Taylor Swift’s 1989 is one of those rare albums that unites the vast majority of music fans all of whom rightly bow down to its pop majesty. No matter how hard you might try and pretend that you don’t or couldn’t possibly like it, I defy anyone not to fall under its spell. It’s not just about the pop side of it though; it’s also about the quality of the songwriting. While Taylor continues to tour and play every stadium on earth, Ryan Adams has decided to cover the album in full and, shorn off their poppier elements, Adams’ take on the songs shows them off in a new and hugely enjoyable light.
Adams initially trailed this release on his Instagram account, promising to cover the album in the style of The Smiths and giving us sneak peaks of certain tracks. There is far more to this album than a Smiths style covers set however, although I must admit I had hoped that this would be entirely Smiths like, which would have been a great thing. The spirit of Morrissey and Marr is here though on the likes of Out Of The Woods which is has a distinctly Please Please Please Let Me Get What I Want feel, on the fragile take on Blank Space which is one of the album’s standouts and on the jangly guitar filled Bad Blood. There’s much more too the album than The Smiths though – the likes of Welcome To New York and Style bring to mind Bruce Springsteen at his biggest and most stadium filling, whereas All You Had To Do Was Stay combines a Pixies like intro with a distinct 80’s feel to great effect.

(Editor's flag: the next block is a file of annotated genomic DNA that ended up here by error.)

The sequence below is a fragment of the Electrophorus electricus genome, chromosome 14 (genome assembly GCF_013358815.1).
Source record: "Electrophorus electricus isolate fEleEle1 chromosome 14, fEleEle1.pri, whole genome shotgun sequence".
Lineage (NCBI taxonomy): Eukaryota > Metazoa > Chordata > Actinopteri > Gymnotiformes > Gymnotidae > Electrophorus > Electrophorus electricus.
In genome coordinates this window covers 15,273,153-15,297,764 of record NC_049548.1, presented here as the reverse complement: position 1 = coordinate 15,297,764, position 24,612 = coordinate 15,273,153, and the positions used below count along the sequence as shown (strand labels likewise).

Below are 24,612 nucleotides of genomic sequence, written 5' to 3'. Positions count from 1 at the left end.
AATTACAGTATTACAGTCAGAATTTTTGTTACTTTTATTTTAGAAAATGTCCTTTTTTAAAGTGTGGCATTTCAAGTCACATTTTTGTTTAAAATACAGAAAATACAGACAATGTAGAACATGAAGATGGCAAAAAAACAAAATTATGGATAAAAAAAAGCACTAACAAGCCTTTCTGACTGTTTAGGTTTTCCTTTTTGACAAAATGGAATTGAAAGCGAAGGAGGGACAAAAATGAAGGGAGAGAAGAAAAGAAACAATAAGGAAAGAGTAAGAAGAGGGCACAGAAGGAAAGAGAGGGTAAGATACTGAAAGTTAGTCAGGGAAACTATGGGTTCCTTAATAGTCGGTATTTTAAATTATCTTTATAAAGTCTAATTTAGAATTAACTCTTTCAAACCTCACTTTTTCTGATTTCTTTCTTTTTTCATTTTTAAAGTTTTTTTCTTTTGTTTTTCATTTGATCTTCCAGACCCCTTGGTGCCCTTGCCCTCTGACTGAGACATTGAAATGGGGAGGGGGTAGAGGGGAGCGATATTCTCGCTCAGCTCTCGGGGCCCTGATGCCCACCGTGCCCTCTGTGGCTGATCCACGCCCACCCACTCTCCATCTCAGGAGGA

There are echoes of Springsteen too in tracks like Shake It Off and I Wish You Would albeit from his more introspective, starker Nebraska period. Adams manages to imbue many of the songs here with a sense of introspection, exposing their darker sides and coating them in dusky, reverb laden layers. A prime example of that is on Wildest Dreams, a favourite of mine on Swift’s album, which he turns in to an alt-country, Roy Orbison like track that is simply wonderful. I find the original 1989 a song or two too long and so, given this is a cover of that album the same applies here. There’s still time for one other highpoint though with This Love turned from a nice but not hugely special pop song to a tear stained piano led ballad.
Cover versions are hard to pull off well at the best of times, so covering an album as a whole, especially one as ubiquitous and as good as 1989 is brave, but Ryan Adams pulls it off. The key is that Adams has reinterpreted the songs in his own style and, in many places, shines a new light on them. Impressive stuff all round really.
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